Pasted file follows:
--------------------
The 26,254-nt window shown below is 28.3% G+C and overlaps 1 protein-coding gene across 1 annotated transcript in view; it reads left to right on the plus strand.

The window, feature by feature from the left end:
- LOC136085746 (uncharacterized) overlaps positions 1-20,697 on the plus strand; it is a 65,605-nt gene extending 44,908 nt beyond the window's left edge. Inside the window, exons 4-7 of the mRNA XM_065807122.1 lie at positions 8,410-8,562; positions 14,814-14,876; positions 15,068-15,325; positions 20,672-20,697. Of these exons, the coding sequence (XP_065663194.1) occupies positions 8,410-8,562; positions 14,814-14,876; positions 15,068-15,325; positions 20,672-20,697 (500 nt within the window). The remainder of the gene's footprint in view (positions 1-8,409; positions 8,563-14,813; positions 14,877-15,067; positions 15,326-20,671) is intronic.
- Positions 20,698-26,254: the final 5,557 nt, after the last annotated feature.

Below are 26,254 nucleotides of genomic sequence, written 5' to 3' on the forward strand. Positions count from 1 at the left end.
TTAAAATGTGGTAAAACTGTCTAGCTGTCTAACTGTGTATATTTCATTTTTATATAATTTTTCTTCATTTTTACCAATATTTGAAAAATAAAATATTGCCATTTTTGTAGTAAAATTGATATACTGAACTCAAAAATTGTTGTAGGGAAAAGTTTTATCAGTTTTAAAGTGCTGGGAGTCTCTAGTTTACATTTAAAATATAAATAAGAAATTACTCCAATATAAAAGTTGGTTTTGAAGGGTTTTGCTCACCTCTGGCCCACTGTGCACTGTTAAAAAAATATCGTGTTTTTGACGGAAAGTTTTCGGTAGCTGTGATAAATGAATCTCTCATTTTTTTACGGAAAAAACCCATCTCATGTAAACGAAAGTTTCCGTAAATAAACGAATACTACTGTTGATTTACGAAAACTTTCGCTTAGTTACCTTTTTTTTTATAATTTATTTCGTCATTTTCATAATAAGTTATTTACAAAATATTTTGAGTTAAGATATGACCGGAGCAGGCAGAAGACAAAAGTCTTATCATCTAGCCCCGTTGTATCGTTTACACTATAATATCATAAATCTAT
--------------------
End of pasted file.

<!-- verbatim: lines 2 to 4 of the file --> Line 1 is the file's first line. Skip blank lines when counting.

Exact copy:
The window, feature by feature from the left end:
- LOC136085746 (uncharacterized) overlaps positions 1-20,697 on the plus strand; it is a 65,605-nt gene extending 44,908 nt beyond the window's left edge. Inside the window, exons 4-7 of the mRNA XM_065807122.1 lie at positions 8,410-8,562; positions 14,814-14,876; positions 15,068-15,325; positions 20,672-20,697. Of these exons, the coding sequence (XP_065663194.1) occupies positions 8,410-8,562; positions 14,814-14,876; positions 15,068-15,325; positions 20,672-20,697 (500 nt within the window). The remainder of the gene's footprint in view (positions 1-8,409; positions 8,563-14,813; positions 14,877-15,067; positions 15,326-20,671) is intronic.
- Positions 20,698-26,254: the final 5,557 nt, after the last annotated feature.